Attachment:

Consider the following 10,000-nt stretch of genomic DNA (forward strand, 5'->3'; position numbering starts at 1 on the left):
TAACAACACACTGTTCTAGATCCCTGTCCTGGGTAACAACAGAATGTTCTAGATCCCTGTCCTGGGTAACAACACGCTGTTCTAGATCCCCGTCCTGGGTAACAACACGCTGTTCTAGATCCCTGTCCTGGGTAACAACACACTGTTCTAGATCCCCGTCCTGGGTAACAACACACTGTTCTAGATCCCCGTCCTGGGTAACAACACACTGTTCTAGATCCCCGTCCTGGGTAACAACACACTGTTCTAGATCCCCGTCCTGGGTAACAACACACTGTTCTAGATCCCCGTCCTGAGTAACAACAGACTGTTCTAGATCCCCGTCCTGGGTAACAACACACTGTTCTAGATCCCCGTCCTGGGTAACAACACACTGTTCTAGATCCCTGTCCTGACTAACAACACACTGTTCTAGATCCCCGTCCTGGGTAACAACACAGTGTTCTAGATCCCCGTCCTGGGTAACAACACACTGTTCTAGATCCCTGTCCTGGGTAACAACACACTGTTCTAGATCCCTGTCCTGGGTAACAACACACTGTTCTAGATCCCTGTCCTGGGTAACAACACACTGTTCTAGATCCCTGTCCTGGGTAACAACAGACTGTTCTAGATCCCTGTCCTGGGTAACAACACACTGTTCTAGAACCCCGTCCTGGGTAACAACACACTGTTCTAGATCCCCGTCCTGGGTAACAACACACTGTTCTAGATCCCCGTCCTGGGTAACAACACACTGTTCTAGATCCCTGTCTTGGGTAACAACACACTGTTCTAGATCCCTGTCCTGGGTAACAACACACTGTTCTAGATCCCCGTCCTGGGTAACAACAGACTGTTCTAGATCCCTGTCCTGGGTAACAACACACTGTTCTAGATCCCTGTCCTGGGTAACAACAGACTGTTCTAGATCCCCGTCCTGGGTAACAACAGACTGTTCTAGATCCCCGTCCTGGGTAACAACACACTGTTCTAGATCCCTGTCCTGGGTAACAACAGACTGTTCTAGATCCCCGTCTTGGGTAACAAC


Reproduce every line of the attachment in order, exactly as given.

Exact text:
Consider the following 10,000-nt stretch of genomic DNA (forward strand, 5'->3'; position numbering starts at 1 on the left):
TAACAACACACTGTTCTAGATCCCTGTCCTGGGTAACAACAGAATGTTCTAGATCCCTGTCCTGGGTAACAACACGCTGTTCTAGATCCCCGTCCTGGGTAACAACACGCTGTTCTAGATCCCTGTCCTGGGTAACAACACACTGTTCTAGATCCCCGTCCTGGGTAACAACACACTGTTCTAGATCCCCGTCCTGGGTAACAACACACTGTTCTAGATCCCCGTCCTGGGTAACAACACACTGTTCTAGATCCCCGTCCTGGGTAACAACACACTGTTCTAGATCCCCGTCCTGAGTAACAACAGACTGTTCTAGATCCCCGTCCTGGGTAACAACACACTGTTCTAGATCCCCGTCCTGGGTAACAACACACTGTTCTAGATCCCTGTCCTGACTAACAACACACTGTTCTAGATCCCCGTCCTGGGTAACAACACAGTGTTCTAGATCCCCGTCCTGGGTAACAACACACTGTTCTAGATCCCTGTCCTGGGTAACAACACACTGTTCTAGATCCCTGTCCTGGGTAACAACACACTGTTCTAGATCCCTGTCCTGGGTAACAACACACTGTTCTAGATCCCTGTCCTGGGTAACAACAGACTGTTCTAGATCCCTGTCCTGGGTAACAACACACTGTTCTAGAACCCCGTCCTGGGTAACAACACACTGTTCTAGATCCCCGTCCTGGGTAACAACACACTGTTCTAGATCCCCGTCCTGGGTAACAACACACTGTTCTAGATCCCTGTCTTGGGTAACAACACACTGTTCTAGATCCCTGTCCTGGGTAACAACACACTGTTCTAGATCCCCGTCCTGGGTAACAACAGACTGTTCTAGATCCCTGTCCTGGGTAACAACACACTGTTCTAGATCCCTGTCCTGGGTAACAACAGACTGTTCTAGATCCCCGTCCTGGGTAACAACAGACTGTTCTAGATCCCCGTCCTGGGTAACAACACACTGTTCTAGATCCCTGTCCTGGGTAACAACAGACTGTTCTAGATCCCCGTCTTGGGTAACAAC